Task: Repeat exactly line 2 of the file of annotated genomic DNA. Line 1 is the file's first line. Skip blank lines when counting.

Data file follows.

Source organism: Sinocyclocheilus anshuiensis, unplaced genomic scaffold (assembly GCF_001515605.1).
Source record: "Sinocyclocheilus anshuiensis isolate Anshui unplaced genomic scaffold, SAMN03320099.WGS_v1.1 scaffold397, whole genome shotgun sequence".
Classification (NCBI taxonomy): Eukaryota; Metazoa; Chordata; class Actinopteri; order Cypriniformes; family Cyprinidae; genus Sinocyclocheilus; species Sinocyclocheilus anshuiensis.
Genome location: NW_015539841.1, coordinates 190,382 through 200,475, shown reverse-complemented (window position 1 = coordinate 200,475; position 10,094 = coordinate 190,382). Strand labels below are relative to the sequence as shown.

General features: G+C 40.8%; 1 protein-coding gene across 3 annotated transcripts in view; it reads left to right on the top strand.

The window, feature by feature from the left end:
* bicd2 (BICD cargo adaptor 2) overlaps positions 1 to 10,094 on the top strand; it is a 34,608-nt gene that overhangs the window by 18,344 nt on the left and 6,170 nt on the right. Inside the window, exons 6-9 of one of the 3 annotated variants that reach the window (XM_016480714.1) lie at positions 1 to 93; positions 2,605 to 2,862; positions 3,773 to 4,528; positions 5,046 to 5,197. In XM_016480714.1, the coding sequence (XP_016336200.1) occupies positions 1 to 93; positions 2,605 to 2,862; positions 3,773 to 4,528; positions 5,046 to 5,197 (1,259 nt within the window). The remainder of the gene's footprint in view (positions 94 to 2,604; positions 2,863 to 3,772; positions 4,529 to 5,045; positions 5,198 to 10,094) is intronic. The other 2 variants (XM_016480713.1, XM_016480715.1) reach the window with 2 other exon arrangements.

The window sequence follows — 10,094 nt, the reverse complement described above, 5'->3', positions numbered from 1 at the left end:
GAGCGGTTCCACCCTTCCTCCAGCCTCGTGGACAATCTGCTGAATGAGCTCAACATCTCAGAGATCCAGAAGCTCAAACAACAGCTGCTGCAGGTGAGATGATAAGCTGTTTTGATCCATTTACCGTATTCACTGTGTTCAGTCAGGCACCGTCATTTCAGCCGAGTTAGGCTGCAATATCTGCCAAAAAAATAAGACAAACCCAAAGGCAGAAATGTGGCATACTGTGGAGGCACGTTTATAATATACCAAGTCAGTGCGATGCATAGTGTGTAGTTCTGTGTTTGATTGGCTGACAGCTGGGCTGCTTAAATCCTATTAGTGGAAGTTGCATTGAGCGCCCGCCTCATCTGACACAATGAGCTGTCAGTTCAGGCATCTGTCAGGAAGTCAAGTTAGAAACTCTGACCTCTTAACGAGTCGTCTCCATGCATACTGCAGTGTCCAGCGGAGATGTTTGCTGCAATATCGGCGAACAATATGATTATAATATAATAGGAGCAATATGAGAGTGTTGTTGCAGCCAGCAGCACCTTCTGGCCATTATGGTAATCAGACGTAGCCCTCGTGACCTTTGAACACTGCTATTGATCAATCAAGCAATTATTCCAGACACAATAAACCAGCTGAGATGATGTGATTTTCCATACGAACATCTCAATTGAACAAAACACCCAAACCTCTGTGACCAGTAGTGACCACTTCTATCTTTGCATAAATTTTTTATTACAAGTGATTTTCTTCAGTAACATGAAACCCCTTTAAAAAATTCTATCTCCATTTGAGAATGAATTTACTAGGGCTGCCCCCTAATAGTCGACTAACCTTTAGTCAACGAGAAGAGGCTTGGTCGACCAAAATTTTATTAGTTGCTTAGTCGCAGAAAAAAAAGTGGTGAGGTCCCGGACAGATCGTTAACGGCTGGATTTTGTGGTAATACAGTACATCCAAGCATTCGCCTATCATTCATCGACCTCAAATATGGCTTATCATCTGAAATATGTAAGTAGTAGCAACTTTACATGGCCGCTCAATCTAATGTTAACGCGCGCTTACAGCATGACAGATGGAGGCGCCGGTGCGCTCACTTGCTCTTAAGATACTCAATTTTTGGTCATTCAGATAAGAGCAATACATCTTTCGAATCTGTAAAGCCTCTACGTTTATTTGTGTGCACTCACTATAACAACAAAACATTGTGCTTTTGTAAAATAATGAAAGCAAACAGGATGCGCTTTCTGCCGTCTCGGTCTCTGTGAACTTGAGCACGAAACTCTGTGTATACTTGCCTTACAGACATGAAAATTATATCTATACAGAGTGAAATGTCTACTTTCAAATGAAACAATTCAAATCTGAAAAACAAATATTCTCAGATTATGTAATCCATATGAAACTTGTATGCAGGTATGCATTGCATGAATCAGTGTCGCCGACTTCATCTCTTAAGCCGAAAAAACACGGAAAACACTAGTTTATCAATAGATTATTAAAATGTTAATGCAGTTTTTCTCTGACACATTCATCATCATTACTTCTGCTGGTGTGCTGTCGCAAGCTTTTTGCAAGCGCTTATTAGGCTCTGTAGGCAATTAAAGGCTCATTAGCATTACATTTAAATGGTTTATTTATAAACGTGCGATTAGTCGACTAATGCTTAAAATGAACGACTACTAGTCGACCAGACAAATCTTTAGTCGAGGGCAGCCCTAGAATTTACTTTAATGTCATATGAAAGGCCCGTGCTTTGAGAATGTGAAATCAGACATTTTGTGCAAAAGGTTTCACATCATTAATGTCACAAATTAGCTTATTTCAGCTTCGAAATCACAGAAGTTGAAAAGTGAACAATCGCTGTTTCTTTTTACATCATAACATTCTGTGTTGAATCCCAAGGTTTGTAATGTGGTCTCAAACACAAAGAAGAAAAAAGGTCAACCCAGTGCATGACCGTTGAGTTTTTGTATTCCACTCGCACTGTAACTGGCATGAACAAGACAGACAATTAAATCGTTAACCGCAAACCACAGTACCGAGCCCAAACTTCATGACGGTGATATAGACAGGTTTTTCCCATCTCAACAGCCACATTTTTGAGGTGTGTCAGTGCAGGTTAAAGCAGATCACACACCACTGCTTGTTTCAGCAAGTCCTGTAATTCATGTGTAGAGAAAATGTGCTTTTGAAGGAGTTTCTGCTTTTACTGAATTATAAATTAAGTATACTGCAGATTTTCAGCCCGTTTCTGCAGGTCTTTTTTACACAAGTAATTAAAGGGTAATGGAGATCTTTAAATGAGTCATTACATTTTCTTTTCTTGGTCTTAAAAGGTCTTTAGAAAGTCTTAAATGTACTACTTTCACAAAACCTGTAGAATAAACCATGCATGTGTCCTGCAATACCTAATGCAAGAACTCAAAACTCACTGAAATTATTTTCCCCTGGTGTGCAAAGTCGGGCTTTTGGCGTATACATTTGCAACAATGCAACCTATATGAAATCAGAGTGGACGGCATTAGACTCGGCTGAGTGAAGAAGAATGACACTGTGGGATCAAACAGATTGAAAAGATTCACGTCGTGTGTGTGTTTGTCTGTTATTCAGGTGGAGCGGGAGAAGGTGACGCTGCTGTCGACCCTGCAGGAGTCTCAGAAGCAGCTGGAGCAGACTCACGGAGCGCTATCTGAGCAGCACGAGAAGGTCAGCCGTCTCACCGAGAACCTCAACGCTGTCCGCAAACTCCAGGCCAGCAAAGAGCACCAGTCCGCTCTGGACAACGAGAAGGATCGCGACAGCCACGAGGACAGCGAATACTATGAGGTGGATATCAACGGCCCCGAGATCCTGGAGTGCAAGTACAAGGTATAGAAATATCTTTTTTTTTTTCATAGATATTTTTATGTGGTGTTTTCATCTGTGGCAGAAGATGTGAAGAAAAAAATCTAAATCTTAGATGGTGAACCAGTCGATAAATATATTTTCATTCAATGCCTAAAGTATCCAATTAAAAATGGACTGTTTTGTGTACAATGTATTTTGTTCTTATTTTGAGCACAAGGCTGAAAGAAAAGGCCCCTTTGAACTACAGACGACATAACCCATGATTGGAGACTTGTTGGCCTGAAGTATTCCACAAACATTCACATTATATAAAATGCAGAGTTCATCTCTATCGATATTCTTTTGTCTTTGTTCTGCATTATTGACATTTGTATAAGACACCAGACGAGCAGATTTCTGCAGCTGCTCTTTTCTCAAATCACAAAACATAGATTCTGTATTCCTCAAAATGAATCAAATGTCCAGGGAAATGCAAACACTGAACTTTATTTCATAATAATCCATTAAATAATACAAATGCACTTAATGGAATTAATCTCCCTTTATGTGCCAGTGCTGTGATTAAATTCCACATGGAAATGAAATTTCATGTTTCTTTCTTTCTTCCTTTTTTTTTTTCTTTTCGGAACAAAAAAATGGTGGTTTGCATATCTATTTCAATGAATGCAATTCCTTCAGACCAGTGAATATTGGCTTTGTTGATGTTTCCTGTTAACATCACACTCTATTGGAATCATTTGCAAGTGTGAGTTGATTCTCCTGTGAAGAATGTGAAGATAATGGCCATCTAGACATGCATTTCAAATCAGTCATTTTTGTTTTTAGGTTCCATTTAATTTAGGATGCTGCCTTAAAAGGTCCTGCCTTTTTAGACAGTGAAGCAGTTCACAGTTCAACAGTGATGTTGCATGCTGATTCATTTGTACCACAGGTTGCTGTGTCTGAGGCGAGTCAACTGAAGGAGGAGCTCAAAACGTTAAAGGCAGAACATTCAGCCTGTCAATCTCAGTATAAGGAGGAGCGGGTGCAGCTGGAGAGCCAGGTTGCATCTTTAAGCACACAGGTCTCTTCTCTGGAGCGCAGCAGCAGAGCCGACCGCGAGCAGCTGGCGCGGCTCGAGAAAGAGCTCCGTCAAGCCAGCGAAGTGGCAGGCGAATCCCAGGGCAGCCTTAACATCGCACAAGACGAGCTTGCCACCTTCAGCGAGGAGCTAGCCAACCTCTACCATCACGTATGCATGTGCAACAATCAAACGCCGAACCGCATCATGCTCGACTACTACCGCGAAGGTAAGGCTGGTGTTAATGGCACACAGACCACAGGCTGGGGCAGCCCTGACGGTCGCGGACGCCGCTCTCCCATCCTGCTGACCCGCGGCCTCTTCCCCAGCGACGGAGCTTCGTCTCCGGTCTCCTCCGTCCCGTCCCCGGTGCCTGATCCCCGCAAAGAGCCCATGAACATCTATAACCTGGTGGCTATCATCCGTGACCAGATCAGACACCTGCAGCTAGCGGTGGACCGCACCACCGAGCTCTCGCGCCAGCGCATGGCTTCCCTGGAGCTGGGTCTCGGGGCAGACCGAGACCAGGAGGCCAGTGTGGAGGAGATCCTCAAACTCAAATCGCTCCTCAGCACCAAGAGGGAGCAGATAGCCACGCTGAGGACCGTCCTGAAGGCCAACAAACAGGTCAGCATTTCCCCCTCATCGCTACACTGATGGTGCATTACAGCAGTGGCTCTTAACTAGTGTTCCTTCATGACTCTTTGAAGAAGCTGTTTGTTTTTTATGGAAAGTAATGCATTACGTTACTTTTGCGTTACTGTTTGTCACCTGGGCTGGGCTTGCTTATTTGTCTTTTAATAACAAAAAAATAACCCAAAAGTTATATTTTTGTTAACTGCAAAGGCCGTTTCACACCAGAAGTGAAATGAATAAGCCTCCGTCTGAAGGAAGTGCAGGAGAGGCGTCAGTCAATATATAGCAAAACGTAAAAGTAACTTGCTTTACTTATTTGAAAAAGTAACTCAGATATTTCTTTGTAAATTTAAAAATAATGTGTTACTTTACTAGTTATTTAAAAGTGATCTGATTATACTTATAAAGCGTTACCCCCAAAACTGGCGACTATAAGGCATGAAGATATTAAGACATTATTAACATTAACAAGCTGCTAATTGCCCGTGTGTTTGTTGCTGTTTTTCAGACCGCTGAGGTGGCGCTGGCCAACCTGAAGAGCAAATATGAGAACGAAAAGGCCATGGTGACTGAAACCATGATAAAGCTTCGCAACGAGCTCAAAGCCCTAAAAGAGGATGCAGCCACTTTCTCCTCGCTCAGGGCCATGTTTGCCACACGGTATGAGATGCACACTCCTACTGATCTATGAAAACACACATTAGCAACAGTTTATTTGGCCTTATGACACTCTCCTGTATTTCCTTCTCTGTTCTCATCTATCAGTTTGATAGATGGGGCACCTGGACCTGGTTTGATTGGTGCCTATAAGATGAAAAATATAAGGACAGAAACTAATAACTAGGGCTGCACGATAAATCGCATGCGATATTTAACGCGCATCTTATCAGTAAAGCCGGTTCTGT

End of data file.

Source record: "Sinocyclocheilus anshuiensis isolate Anshui unplaced genomic scaffold, SAMN03320099.WGS_v1.1 scaffold397, whole genome shotgun sequence".